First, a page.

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Issue: June 2010
Lord of the Dance

By Sarah Bullen

Think a night dancing is just about having fun? It can be so much more, says modern shaman Ya’Acov Darling Khan. He is in Cape Town to teach us how to find our groove, and use dance as medicine.

How do you find meaning and soul in this urban cityscape we live in? Days are filled with jostling through traffic and getting the job done. Nights are eating, socializing and, well sometimes, dancing. UK shaman Ya’Acov Darling Khan believes you can find meaning and reconnection in life through dance. But Darling Khan is not a DJ. He is a thoroughly modern 21st Century (sha)man living in Devon (UK).

 

Now this ‘modern shaman’ is not unique in his views. It bounced off the dance floors in the 90s with Faithless’ chorus “This is my church. This is where I heal my hurt.” But the idea that dance is a medium for healing and self-expression is not confined to sweating in the late hours on a thumping dance floor. This has been the view of indigenous cultures around the world from the beginning of time.  They have a deep-seated belief that is the rhythmic power of dance that can elevate your soul into a deeper understanding of life, and can heal the body and mind. Africa, along with indigenous cultures of South America are increasingly starting to show the world their methods. Khan is out here to share his stories with local traditional healers, and to take a journey to learn from own methods. Khan has made it his life work to study with shamanic healers, nyangas and medicine men from around the world – from the Arctic, South America and Africa. He has taken this and incorporated it into a healing dance he and his wife (who are the co-founders of this work), call Movement Medicine. His work is traveling the world and he is due in Cape Town this weekend for a two-week visit.

 

“The way we live in Western culture means we have been systematically cut away from our roots.  We have learned that life is about living, buying and consuming,” says Khan.

“What dance does is it allows you to take a little moment to listen to the intelligence we are all born with. There is an intelligence that beats the heart without you controlling it. It’s the same intelligence that moves the body and dances. We have to listen to the library of wisdom inside us.”

 

But can you find this in Devon? Yes, says Khan.

“Dancing can be a simple act of relieving stress. It can just feel good. Or it can take on a deeper journey. You can release old patterns and habits. You can become more aware of your body and you can start to tap into this innate intelligence we all hold. That intelligence can teach us how to heal.”

 

Khan and his wife travel the world teaching people how to dance following the dance inside them and take embodied shamanic journeys. They are not doing the samba or the salsa but a style of dance loosely described as ‘soul dance or ecstatic dance’.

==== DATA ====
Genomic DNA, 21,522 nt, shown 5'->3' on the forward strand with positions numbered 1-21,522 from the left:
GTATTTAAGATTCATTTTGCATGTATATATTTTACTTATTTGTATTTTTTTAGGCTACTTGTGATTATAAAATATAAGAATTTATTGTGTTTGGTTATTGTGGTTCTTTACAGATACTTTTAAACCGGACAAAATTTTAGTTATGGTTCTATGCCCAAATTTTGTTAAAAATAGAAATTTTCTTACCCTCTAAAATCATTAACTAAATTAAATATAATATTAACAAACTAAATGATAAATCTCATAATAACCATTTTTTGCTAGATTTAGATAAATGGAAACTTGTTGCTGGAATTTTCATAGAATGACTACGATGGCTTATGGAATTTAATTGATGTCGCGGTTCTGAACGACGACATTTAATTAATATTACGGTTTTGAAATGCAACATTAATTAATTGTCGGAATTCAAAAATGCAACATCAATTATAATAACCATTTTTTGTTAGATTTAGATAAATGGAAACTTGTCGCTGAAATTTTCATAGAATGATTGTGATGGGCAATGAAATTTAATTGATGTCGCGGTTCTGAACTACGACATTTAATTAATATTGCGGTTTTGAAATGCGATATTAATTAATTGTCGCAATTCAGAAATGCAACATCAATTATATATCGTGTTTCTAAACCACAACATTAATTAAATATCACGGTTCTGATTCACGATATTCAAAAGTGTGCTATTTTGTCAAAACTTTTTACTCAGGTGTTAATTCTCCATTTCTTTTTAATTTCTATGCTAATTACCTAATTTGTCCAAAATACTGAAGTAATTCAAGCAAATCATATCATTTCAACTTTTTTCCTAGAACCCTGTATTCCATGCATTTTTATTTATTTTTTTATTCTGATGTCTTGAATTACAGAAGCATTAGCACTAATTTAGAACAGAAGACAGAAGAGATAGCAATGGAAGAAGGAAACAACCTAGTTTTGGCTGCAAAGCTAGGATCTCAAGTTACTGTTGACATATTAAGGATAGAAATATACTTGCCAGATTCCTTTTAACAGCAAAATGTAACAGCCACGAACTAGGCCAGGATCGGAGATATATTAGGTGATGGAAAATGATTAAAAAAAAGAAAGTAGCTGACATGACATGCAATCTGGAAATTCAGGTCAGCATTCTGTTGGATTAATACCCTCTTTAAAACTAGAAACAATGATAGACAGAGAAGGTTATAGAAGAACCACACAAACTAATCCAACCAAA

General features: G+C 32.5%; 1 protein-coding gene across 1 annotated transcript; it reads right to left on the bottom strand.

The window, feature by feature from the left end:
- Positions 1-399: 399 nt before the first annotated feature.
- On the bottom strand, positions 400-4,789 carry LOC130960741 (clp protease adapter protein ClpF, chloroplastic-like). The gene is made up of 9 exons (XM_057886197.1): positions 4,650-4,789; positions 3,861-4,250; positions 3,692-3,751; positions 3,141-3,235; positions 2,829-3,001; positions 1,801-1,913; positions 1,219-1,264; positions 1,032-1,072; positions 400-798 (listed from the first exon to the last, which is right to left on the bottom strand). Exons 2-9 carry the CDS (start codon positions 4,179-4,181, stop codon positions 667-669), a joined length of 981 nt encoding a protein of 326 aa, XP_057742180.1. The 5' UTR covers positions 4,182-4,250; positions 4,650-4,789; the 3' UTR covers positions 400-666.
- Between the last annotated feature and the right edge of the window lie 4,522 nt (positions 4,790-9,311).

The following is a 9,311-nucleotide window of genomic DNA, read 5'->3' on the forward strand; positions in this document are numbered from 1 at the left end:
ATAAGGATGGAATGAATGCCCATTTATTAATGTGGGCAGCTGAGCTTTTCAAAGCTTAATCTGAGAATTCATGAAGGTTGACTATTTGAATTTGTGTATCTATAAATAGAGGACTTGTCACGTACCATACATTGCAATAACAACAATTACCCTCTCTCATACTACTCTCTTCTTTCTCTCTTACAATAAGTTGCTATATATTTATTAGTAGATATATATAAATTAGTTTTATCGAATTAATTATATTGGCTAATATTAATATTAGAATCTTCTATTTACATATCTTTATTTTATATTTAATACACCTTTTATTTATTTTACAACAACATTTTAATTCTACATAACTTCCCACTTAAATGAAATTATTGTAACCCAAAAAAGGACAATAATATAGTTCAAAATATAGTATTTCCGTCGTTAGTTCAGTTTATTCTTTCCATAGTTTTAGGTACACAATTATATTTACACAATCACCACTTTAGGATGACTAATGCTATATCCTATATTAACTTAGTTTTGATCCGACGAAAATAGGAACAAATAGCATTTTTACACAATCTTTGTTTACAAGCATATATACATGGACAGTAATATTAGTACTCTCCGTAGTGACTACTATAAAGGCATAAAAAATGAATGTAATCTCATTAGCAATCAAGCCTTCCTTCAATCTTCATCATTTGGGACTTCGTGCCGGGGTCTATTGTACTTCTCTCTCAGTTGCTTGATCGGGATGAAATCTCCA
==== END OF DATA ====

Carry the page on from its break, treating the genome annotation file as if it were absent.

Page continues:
“We talk about the spirit of the dance – in African it’s the drums, in a nightclub it could be the bass. That sense of rhythm finds that force that comes through you and moves your body. When we connect to our own bodies, and that silent intelligence then ‘who I am’ has a way of living in this world that is more soulful.”

 

Khan is the first to confess that he not a dancer in the traditional sense of the word. But he can sure move.

“The first dance group I walked into I found it terribly difficult for about half an hour. I had never danced in public unless I was drunk. There were all these people stretching and warming up and I though oh my god what have I got myself into?

But within half an hour I felt alive. I didn’t care what anyone thought and I never looked back.”

 

That was 18 years ago. He trained with the original ‘soul dancer’ – New Yorker Gabrielle Roth whose work was condensed into a dance style called 5Rhythms and is practiced in dance groups throughout the world. Unlike Nia, which is instructor-led, these looser forms of dance have no set moves or sequences. The music and your own body dictate your own dance moves. Khan’s dance workshops take the 5Rhythms work further, mixing a shamanic dance style. He strips off the lyrics and reduced the music to its core so you can find your own beat.

 

 

 

The Darling Khan’s book “Movement Medicine: How to Awaken, Embody and Dance Your Dream’ is available in South Africa through Hay House.

His website is www.schoolofmovementmedicine.com

 

 

 

 

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The views expressed here do not necessarily represent the views of the School of Movement Medicine. Roland Wilkinson, Nappers Crossing, Staverton, Devon TQ9 6PD, UK Tel & Fax +44 (0)1803 762255 http://www. schoolofmovementmedicine.com